Console.WriteLine("*");
                                counter++;
                            }
                        }
                        break;
                    case 2:
                        {
                            Console.Write("Enter integer 0-50 : ");
                            int N = int.Parse(Console.ReadLine());
                            int counter = 1;
                            while (counter <= N)
                            {
                                Console.Write("*");
                                counter++;
                            }
                        }
                        break;
                    case 3:
                        {
                            int counter = 1;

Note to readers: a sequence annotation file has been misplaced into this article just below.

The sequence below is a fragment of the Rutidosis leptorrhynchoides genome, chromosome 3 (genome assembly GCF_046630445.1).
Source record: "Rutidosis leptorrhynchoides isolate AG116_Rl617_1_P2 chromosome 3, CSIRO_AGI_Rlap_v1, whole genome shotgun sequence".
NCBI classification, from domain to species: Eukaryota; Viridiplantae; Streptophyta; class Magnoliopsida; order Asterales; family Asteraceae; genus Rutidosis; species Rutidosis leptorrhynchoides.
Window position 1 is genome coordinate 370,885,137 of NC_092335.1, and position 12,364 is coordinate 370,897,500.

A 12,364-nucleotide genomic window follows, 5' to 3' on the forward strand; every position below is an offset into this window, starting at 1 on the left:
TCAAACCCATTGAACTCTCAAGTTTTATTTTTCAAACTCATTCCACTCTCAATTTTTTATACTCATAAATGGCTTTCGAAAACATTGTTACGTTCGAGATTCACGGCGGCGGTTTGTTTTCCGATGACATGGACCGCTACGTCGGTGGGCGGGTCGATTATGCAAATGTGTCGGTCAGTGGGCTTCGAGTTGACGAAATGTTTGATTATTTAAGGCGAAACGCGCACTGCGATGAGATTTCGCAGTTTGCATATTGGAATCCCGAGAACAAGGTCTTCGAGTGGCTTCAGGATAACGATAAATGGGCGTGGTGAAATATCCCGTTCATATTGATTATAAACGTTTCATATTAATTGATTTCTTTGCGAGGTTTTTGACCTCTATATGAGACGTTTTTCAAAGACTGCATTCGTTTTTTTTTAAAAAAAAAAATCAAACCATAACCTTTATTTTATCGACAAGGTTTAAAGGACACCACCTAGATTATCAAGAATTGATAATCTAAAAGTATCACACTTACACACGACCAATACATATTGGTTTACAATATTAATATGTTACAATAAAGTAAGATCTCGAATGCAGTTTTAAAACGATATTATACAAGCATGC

while (counter <= 10)
                            {
                                Console.WriteLine("***");
                                counter++;
                            }
                        }
                        break;
                    case 4:
                        {
                            int counter = 1;
                            while (counter <= 10)
                            {
                                if (counter == 7)
                                {

                                    counter++;
                                }
                            }
                        }
                        break;
                    case 5:
                        {
                            int counter = 1;
                            while (counter <= 100)
                            {

                            }
                        }
                        break;
                    case 6: